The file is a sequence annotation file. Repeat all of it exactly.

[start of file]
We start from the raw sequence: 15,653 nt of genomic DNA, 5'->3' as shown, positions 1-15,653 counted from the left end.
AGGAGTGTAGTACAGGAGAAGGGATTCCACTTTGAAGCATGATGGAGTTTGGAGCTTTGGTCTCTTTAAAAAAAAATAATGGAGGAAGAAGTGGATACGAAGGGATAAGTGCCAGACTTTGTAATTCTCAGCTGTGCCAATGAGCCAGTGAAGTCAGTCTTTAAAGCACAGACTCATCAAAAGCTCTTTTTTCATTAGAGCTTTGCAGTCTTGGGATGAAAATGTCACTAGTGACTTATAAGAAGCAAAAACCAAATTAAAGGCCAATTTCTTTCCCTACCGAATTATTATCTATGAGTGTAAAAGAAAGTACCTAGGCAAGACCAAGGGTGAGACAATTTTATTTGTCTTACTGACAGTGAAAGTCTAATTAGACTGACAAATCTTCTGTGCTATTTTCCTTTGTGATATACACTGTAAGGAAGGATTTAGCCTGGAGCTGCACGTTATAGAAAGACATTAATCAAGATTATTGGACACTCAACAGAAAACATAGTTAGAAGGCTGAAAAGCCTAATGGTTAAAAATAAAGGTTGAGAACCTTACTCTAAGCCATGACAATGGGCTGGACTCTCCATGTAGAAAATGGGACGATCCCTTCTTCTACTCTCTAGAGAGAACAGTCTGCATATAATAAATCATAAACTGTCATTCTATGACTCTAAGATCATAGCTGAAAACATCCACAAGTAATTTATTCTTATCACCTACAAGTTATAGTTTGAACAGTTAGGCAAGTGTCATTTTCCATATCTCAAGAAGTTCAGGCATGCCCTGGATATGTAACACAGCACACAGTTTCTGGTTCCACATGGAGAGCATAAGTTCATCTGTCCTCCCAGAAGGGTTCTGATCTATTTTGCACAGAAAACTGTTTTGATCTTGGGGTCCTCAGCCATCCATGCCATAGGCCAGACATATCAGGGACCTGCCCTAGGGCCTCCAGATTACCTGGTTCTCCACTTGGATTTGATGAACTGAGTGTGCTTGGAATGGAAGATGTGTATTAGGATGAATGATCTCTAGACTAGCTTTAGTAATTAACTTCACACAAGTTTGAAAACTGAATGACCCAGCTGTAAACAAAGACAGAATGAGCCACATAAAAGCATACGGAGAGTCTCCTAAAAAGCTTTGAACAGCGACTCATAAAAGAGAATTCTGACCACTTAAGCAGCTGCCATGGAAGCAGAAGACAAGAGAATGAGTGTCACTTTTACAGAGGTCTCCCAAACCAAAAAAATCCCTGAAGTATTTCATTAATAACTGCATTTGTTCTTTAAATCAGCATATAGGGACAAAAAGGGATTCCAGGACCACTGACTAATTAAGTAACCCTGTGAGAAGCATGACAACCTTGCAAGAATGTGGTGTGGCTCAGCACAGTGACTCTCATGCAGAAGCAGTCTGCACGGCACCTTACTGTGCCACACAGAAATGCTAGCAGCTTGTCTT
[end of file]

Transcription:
We start from the raw sequence: 15,653 nt of genomic DNA, 5'->3' as shown, positions 1-15,653 counted from the left end.
AGGAGTGTAGTACAGGAGAAGGGATTCCACTTTGAAGCATGATGGAGTTTGGAGCTTTGGTCTCTTTAAAAAAAAATAATGGAGGAAGAAGTGGATACGAAGGGATAAGTGCCAGACTTTGTAATTCTCAGCTGTGCCAATGAGCCAGTGAAGTCAGTCTTTAAAGCACAGACTCATCAAAAGCTCTTTTTTCATTAGAGCTTTGCAGTCTTGGGATGAAAATGTCACTAGTGACTTATAAGAAGCAAAAACCAAATTAAAGGCCAATTTCTTTCCCTACCGAATTATTATCTATGAGTGTAAAAGAAAGTACCTAGGCAAGACCAAGGGTGAGACAATTTTATTTGTCTTACTGACAGTGAAAGTCTAATTAGACTGACAAATCTTCTGTGCTATTTTCCTTTGTGATATACACTGTAAGGAAGGATTTAGCCTGGAGCTGCACGTTATAGAAAGACATTAATCAAGATTATTGGACACTCAACAGAAAACATAGTTAGAAGGCTGAAAAGCCTAATGGTTAAAAATAAAGGTTGAGAACCTTACTCTAAGCCATGACAATGGGCTGGACTCTCCATGTAGAAAATGGGACGATCCCTTCTTCTACTCTCTAGAGAGAACAGTCTGCATATAATAAATCATAAACTGTCATTCTATGACTCTAAGATCATAGCTGAAAACATCCACAAGTAATTTATTCTTATCACCTACAAGTTATAGTTTGAACAGTTAGGCAAGTGTCATTTTCCATATCTCAAGAAGTTCAGGCATGCCCTGGATATGTAACACAGCACACAGTTTCTGGTTCCACATGGAGAGCATAAGTTCATCTGTCCTCCCAGAAGGGTTCTGATCTATTTTGCACAGAAAACTGTTTTGATCTTGGGGTCCTCAGCCATCCATGCCATAGGCCAGACATATCAGGGACCTGCCCTAGGGCCTCCAGATTACCTGGTTCTCCACTTGGATTTGATGAACTGAGTGTGCTTGGAATGGAAGATGTGTATTAGGATGAATGATCTCTAGACTAGCTTTAGTAATTAACTTCACACAAGTTTGAAAACTGAATGACCCAGCTGTAAACAAAGACAGAATGAGCCACATAAAAGCATACGGAGAGTCTCCTAAAAAGCTTTGAACAGCGACTCATAAAAGAGAATTCTGACCACTTAAGCAGCTGCCATGGAAGCAGAAGACAAGAGAATGAGTGTCACTTTTACAGAGGTCTCCCAAACCAAAAAAATCCCTGAAGTATTTCATTAATAACTGCATTTGTTCTTTAAATCAGCATATAGGGACAAAAAGGGATTCCAGGACCACTGACTAATTAAGTAACCCTGTGAGAAGCATGACAACCTTGCAAGAATGTGGTGTGGCTCAGCACAGTGACTCTCATGCAGAAGCAGTCTGCACGGCACCTTACTGTGCCACACAGAAATGCTAGCAGCTTGTCTT